GDC Vault Debuts Free Playdom, AI Rant, Humble Bundle Sessions

The GDC Vault service
has debuted several free videos from the Game Developers Conference
2011, featuring Playdom’s Raph Koster on whether social games are truly
social, a rant on game AI, and a retrospective look at the forces behind
the successful Humble Indie Bundle.

These talks join recently-debuted free videos from GDC founder Chris Crawford, Bungie’s David Aldridge, and Maxis veteran Stone Librande, as well as the much-watched classic postmortem series as part of GDC 2011’s ‘free recordings’ section on GDC Vault.

The following free lectures include highlights from the conference’s
notable Summits, which covered topics such as social and online games,
AI, independent games, and more.

The first talk offered for free is a lecture from Playdom’s Raph Koster dubbed, “Social Mechanics for Social Games.” In this session, Koster picks apart the interpersonal interactions that take place within online social titles.

As he notes in his talk, “Many have accused social games of not
really being social. But they are underpinned by many classic social
mechanics that drive interaction and community-building. Some of these
have been proven to work in other genres such as MMOs and are beginning
to filter into the social games market; others are easily visible and
quite familiar in real life, but have yet to be seen in the design of
social games.”

The session, “Turing Tantrums: AI Developers Rant!
features a handful of AI developers from various companies speaking
their minds on what they feel are the most important issues currently
facing the implementation of game AI.
The session includes AI specialist Richard Evans on the benefits of
“rolling your own scripting languages,” Blizzard’s Brian Schwab on the
driving forces behind successful AI, as well as rants from developers
Kevin Dill (Lockheed Martin), Mike Lewis (EGOSOFT), and Dave Mark
(Intrinsic Algorithm).

Finally, in “The Humble Indie Bundle
Jeffrey Rosen and John Graham provide a inside look at the processes
and planning that led to the surprisingly successful indie game
promotion, which generated more than $1.3 million for charities and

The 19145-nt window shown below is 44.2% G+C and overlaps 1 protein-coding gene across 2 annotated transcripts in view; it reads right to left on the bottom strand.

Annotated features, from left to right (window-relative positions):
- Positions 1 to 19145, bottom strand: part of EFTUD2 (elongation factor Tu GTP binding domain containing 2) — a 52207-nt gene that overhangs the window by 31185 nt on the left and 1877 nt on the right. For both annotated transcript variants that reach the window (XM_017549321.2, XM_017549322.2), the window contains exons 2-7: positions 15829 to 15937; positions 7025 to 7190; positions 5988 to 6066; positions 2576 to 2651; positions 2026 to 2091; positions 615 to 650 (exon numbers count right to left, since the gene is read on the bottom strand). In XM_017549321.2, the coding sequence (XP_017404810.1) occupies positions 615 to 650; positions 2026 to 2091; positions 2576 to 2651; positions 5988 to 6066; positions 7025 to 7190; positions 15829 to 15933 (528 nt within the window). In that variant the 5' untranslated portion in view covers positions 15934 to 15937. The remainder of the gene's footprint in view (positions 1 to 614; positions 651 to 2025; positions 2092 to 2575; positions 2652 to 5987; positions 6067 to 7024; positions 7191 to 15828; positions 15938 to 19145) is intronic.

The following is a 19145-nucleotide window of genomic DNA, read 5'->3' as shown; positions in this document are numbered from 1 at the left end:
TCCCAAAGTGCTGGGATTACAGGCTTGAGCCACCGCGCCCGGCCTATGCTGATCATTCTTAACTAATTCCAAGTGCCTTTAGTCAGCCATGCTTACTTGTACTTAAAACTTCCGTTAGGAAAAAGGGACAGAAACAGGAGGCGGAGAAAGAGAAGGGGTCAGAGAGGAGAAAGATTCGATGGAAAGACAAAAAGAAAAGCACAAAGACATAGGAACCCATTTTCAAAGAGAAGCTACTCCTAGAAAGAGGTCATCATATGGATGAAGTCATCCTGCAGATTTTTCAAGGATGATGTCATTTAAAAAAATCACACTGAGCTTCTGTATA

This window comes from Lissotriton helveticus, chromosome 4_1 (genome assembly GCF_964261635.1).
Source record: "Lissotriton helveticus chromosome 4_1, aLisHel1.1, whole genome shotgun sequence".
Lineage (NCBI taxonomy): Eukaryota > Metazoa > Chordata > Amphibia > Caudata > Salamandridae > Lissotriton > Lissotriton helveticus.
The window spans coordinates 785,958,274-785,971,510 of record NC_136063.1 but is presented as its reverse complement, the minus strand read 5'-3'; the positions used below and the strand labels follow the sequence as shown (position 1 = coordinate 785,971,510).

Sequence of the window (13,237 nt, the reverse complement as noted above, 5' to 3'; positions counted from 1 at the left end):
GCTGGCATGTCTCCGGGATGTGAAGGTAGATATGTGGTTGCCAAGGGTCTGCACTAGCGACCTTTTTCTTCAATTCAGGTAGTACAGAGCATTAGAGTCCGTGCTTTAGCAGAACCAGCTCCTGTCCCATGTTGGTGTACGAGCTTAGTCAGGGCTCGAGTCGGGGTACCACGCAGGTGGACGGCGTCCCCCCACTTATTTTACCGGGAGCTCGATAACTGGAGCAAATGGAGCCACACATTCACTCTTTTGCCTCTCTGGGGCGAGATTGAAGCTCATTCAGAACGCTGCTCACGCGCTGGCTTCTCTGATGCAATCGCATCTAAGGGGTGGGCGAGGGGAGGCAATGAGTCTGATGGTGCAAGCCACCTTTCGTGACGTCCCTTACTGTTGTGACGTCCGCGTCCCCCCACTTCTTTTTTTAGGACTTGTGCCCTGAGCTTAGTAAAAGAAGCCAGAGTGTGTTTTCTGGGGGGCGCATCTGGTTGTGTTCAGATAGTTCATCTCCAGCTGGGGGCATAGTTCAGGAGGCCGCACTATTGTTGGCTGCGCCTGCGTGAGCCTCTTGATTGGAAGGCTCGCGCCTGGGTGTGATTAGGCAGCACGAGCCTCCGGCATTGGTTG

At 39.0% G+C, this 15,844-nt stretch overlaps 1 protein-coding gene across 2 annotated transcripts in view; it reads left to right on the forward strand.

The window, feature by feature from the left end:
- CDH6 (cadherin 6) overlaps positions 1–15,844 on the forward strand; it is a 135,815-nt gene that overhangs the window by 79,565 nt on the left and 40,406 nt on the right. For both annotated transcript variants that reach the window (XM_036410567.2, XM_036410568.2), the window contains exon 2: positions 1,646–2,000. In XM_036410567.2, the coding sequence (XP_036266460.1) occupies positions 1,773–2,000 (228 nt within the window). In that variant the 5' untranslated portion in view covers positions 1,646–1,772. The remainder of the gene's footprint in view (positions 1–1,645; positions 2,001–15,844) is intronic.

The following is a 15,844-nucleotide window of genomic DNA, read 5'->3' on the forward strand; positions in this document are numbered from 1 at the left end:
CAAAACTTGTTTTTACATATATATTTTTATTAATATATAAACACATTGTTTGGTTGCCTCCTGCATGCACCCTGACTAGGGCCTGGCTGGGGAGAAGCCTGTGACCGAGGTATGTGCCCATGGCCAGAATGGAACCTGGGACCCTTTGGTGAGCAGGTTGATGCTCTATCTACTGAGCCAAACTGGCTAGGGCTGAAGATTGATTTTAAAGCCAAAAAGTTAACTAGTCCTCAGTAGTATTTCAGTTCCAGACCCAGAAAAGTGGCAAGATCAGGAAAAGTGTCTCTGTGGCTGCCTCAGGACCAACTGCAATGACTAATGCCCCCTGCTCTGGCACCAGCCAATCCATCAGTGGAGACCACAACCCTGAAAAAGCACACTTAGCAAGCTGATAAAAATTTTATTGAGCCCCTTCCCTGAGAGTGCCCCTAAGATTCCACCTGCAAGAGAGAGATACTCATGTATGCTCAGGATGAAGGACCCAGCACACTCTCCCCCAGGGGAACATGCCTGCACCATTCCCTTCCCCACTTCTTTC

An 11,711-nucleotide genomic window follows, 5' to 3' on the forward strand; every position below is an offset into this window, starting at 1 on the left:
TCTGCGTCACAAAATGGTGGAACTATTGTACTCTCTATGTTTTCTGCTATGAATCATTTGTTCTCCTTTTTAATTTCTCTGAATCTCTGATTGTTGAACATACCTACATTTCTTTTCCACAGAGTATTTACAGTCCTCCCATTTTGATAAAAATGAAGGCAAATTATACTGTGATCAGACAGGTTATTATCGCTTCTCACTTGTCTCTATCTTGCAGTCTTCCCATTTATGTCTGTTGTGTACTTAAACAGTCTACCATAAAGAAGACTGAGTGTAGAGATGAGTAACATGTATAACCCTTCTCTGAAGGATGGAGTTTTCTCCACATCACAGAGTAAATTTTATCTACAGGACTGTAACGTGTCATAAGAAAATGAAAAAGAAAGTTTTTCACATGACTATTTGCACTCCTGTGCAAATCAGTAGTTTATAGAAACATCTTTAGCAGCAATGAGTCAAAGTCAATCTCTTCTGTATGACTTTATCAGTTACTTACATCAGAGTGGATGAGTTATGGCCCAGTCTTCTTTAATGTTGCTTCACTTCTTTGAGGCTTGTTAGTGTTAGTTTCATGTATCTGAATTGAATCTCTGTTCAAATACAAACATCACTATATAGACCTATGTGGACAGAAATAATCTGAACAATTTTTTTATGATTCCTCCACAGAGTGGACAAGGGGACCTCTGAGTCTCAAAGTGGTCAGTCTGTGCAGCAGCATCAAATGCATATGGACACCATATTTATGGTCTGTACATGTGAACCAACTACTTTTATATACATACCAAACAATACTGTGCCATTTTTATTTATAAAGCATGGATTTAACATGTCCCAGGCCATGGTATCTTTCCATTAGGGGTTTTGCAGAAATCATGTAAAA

developers.

The speakers note, “[The Humble Indie Bundle] was the first promotion
to combine five indie games in a pay-what-you-want, cross-platform
(Mac, Linux, Windows), DRM-free extravaganza. Also notable, was the fact
that this promotion was not orchestrated on a large existing gaming
portal but was a spontaneous event put on by the indie developers
themselves.”

As the group behind the leading worldwide gaming conference, GDC
organizers remain committed to making the event’s best current and
historical lectures available for free to the global game community, and
will continue to release new free content throughout 2011.

Full GDC Vault access is available to GDC 2011 All-Access Pass
holders, speakers, and All-Access Pass buyers to other GDC events for
the rest of 2011. (Subscribers having issues accessing content should contact GDC Vault admins.)

Individual Vault subscriptions not tied to All-Access passes are now available
in a limited-edition Beta invite process — those interested in signing
up to be invited in on a first come, first served basis should sign up on the GDC Vault website.

In addition, game-related schools and development studios who sign up
for GDC Vault Studio Subscriptions can receive access for their entire
office or company. More information on this option is available via
viewing an online demonstration.

GDC organizers are also committed to making more archival content free for all during 2011, following a successful ‘GDC 25 Chronicles’ digitization project.
GDC historian Jason Scott has been retained for the rest of 2011 to
continue digitizing the extensive Game Developers Conference archives,
with his ‘Tales From The GDC Vault’ series.